The report followed a 14-year dispute on how sports foods should be seen in the eyes of EU law: as ‘normal’ food or as specialist products for specific people and purposes.
Commenting on the report, Dr Luca Bucchini, managing director of Hylobates Consulting, told us: “Overall, I think EFSA's opinion backs the idea that health claims are sufficient to regulate foods for sports people under general food law, and that no specific legislation or guidance is needed.”
He said this was shown by the fact that EFSA used health claim opinions to scrutinise each point in the report. It used claims assessments for the general population, for example for vitamin B6, which could imply relevance for sports people too.
Another commentator, head of nutrition for dairy firm Volac Suzane Leser, said one "important reassurance" from the opinion was that the generic approved claim on protein and muscle mass growth was applicable to sports nutrition products and its conditions of use served the needs of sports people too.
In a blog post, Dr Mark Tallon, managing director of consultancy firm Legal Foods, called the report a “first step” in sports foods being considered as ‘normal foods’ in the eyes of EU law.
However, the Specialised Nutrition Europe (SNE), a proponent of more specific treatment of the sports nutrition sector, said it was important to remember it was not the mandate of risk assessor EFSA to determine if a specific legislation was needed or not. This instead would fall to the European Commission and member states as risk managers.
It’s a long story…
The EU Food for Specific Groups (FSG) regulation, due to come into force on July 20 next year, will replace existing PARNUTS (Foods for Particular Nutritional Purposes) regulations and national rules.
While the FSG regulation does not include in its scope food intended for sportspeople, its small print required the European Commission to produce a report for Parliament after consulting with EFSA on the necessity, if any, of provisions for food intended for sports people. This final report could offer a legislative proposal.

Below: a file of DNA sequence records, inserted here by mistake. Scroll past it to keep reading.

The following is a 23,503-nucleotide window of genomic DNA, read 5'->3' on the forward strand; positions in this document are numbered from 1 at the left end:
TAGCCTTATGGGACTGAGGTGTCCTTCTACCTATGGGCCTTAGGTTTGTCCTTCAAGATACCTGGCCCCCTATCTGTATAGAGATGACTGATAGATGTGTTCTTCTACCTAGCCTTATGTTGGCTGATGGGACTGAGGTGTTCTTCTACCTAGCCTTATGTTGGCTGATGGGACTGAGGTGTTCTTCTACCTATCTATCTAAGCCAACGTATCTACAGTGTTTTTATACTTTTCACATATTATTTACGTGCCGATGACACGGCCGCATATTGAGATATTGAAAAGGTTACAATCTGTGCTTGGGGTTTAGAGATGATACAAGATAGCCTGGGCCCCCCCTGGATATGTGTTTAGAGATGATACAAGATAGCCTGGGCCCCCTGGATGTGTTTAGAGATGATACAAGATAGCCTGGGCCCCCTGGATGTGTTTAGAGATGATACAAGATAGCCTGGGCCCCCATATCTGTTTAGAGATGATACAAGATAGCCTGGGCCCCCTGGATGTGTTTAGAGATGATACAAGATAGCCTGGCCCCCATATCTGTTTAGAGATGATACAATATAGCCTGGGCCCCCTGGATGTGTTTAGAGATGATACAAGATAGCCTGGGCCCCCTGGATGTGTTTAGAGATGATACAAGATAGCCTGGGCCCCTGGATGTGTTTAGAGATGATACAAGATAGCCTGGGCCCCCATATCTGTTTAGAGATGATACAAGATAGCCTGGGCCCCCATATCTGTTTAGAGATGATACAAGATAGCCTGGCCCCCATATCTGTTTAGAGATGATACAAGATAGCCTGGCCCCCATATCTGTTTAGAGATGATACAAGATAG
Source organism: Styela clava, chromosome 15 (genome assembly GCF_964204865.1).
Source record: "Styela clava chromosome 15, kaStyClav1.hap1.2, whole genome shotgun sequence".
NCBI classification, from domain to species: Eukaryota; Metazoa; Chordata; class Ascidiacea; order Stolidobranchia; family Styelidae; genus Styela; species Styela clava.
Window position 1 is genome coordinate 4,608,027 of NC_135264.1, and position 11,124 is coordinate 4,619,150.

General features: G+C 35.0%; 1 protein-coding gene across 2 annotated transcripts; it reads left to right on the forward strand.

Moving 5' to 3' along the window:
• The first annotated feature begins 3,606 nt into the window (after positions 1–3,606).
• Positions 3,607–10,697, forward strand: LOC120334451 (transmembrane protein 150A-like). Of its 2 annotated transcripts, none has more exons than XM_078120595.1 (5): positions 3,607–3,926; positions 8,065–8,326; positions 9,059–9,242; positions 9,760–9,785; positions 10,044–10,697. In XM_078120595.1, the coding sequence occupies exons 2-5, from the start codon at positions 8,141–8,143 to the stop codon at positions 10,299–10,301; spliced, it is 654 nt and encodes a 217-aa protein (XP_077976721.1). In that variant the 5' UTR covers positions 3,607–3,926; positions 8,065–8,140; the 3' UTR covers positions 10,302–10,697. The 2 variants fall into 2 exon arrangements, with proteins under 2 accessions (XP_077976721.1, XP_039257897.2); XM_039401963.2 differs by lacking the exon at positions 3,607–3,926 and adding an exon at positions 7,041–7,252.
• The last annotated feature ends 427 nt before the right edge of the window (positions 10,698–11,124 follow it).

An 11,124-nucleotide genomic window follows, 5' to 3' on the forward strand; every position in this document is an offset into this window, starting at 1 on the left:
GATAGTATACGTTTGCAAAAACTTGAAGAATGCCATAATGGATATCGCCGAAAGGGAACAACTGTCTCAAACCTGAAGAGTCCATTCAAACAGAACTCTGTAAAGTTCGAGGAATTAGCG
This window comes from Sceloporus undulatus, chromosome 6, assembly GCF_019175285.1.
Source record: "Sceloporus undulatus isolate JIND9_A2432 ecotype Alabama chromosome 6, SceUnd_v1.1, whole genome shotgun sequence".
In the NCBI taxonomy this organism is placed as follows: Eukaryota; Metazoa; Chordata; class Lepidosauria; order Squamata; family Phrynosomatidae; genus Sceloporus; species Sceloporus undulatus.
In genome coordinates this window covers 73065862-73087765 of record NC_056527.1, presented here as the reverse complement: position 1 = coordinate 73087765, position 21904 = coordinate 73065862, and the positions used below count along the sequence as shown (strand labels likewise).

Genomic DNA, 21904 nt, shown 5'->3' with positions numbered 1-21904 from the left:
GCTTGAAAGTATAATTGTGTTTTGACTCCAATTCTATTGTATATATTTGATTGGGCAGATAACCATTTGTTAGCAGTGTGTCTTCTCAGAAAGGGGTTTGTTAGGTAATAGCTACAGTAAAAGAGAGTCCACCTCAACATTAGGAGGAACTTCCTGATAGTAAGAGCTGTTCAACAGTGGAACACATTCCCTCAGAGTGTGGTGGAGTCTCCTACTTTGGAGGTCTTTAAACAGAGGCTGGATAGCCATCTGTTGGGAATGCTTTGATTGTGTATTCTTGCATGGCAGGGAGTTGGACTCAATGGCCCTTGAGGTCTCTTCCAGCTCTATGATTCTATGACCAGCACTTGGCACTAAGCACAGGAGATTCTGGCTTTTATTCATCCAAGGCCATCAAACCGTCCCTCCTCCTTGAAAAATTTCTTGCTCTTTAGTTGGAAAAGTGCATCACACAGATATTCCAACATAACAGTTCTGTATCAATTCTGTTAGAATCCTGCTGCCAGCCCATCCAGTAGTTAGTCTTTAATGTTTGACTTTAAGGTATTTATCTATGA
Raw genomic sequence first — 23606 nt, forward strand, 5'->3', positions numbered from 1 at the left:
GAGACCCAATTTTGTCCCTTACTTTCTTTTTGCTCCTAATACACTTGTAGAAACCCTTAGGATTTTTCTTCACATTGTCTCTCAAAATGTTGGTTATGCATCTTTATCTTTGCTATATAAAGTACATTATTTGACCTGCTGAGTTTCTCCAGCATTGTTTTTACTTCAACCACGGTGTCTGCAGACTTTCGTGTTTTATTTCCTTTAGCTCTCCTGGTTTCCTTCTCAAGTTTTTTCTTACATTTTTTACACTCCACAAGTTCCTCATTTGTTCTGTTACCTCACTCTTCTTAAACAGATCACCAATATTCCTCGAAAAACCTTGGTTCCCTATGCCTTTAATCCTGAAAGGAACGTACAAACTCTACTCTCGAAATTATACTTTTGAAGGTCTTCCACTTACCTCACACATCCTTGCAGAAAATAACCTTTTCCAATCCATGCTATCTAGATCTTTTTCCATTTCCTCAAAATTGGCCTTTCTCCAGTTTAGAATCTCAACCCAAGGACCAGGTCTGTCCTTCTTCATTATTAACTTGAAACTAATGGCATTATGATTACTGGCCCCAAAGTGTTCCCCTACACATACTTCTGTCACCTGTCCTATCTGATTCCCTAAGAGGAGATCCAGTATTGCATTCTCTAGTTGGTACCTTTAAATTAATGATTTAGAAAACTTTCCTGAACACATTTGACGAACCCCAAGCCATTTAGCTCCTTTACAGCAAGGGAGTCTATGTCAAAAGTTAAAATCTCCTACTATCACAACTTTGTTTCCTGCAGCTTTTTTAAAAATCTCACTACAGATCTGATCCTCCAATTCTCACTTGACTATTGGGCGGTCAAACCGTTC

Yesterday’s opinion from EFSA was the first step in this process, in which EFSA was asked to consider a 2001 report by its predecessor the Scientific Committee on Food (SCF).
The two options have exposed differences in opinion among certain players in the sector. Specialised Nutrition Europe (SNE) has argued that specific legislation for sports nutrition products may be the way forward, but has not ruled out adjustments to the general food law under the Food for Special Groups (FSG) regulation and others dealing with health claims, fortified foods, supplements and food labelling.
SNE has backed the addition of a definition into the legislature that sports nutrition products were “specifically designed, formulated and marketed in relation to physical activity, physical performance and/or post-exercise recovery".
Meanwhile fellow trade group the European Specialist Sports Nutrition Alliance (ESSNA) insisted such specific regulation would hurt the sector that has seen an increasingly wide consumer group, and instead general food law should be tweaked to accommodate sports products.
EFSA’s opinion largely stuck true to the 2001 SCF report on many points including energy requirements, carbohydrate-rich foods and glycogen metabolism, carbohydrates and electrolytes and hydration and protein and vitamin B6 for muscle growth and protein metabolism.